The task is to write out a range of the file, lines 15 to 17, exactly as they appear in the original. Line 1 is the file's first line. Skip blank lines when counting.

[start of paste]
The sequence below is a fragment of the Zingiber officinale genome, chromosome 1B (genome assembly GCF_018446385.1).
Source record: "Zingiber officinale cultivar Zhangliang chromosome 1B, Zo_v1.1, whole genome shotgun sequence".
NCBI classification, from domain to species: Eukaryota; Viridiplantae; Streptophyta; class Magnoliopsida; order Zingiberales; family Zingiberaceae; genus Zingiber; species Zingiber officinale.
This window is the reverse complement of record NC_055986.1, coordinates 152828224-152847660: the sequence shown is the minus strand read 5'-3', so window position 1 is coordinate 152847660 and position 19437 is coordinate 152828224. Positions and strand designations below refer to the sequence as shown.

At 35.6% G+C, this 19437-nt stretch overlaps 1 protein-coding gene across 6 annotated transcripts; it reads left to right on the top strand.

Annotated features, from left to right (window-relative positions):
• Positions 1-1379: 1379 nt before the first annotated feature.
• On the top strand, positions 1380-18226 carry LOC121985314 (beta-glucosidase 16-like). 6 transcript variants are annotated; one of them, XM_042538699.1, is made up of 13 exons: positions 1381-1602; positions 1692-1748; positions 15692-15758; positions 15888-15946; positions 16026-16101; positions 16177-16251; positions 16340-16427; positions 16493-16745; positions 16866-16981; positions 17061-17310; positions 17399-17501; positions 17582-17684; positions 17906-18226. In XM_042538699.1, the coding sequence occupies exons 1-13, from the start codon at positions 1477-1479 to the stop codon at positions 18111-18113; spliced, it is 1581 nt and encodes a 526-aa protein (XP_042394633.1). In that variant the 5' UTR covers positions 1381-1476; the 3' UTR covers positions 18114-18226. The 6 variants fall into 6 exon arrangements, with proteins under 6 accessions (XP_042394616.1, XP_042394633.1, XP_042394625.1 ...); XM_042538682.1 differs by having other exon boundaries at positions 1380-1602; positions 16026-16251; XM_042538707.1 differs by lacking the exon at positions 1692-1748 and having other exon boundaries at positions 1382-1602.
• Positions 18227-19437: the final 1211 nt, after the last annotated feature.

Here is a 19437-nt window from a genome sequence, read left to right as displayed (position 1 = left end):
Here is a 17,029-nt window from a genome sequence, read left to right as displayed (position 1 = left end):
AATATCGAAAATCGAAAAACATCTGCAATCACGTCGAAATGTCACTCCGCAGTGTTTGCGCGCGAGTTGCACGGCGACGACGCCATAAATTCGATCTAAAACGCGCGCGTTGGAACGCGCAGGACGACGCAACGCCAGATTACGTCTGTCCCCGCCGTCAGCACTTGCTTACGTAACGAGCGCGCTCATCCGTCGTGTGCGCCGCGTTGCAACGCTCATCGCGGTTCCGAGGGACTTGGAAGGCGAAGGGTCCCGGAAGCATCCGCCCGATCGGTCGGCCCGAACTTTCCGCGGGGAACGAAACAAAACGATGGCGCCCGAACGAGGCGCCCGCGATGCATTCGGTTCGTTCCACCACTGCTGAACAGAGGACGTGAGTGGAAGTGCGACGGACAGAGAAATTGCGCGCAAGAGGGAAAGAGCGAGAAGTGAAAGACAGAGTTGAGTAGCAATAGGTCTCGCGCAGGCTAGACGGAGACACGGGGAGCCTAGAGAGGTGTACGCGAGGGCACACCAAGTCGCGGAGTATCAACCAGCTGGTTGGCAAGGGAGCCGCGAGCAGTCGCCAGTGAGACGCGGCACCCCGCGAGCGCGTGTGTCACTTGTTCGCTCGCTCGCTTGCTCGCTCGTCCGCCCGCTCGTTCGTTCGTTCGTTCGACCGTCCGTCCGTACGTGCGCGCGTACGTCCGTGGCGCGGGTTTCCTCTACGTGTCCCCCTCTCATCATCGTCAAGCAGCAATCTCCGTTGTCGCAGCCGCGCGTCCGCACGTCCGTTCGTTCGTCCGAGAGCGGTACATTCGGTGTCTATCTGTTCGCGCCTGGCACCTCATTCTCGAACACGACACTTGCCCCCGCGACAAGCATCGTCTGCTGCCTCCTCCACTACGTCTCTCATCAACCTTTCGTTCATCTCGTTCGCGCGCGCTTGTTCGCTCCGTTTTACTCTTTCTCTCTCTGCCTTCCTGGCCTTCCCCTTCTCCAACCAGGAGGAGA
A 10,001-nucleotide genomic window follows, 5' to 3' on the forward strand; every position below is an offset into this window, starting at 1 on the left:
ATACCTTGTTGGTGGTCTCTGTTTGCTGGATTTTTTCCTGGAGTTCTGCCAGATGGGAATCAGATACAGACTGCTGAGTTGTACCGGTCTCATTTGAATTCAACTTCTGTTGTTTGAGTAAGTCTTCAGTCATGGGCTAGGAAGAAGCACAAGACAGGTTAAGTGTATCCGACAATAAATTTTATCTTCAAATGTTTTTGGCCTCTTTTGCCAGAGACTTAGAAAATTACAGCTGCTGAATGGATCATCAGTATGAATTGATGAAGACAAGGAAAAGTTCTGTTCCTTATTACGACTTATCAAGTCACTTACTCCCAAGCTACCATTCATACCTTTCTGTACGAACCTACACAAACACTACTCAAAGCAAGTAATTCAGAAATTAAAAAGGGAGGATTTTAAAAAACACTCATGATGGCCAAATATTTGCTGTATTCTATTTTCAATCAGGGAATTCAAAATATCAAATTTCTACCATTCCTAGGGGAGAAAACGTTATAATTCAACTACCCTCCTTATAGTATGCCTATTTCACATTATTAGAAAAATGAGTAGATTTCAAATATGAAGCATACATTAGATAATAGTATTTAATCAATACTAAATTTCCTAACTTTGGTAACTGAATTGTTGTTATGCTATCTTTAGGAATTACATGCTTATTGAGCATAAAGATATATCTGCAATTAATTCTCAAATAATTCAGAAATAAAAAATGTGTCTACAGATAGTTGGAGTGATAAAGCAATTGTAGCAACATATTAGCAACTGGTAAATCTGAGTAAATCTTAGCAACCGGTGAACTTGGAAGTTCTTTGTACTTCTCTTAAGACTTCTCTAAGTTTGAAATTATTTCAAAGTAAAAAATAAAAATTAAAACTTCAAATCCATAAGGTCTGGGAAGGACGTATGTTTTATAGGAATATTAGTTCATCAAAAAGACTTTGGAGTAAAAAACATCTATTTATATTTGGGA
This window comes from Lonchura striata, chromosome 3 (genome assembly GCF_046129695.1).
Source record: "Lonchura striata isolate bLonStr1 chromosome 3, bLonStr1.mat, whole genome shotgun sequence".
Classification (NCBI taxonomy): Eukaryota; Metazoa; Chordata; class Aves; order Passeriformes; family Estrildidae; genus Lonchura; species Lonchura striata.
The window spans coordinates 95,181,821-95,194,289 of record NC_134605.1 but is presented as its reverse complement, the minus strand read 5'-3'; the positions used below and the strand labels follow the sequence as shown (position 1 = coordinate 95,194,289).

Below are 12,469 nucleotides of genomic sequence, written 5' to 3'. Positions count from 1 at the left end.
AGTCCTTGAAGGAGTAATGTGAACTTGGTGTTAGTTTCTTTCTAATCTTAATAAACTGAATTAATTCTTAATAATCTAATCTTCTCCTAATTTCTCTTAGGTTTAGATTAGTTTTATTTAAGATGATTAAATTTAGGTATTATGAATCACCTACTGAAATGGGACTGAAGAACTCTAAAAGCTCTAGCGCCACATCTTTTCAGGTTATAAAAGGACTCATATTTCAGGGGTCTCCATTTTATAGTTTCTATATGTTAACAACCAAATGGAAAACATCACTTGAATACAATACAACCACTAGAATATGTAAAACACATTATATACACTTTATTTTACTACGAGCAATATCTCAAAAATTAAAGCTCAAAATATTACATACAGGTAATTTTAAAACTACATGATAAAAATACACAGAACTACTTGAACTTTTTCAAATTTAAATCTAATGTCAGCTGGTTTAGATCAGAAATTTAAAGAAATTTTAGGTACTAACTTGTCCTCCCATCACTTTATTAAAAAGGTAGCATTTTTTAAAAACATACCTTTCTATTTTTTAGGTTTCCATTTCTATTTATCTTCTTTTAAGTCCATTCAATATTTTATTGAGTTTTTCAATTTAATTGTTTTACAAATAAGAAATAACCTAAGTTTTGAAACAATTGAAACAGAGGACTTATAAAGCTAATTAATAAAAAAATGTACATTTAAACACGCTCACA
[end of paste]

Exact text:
This window comes from Lonchura striata, chromosome 3 (genome assembly GCF_046129695.1).
Source record: "Lonchura striata isolate bLonStr1 chromosome 3, bLonStr1.mat, whole genome shotgun sequence".
Classification (NCBI taxonomy): Eukaryota; Metazoa; Chordata; class Aves; order Passeriformes; family Estrildidae; genus Lonchura; species Lonchura striata.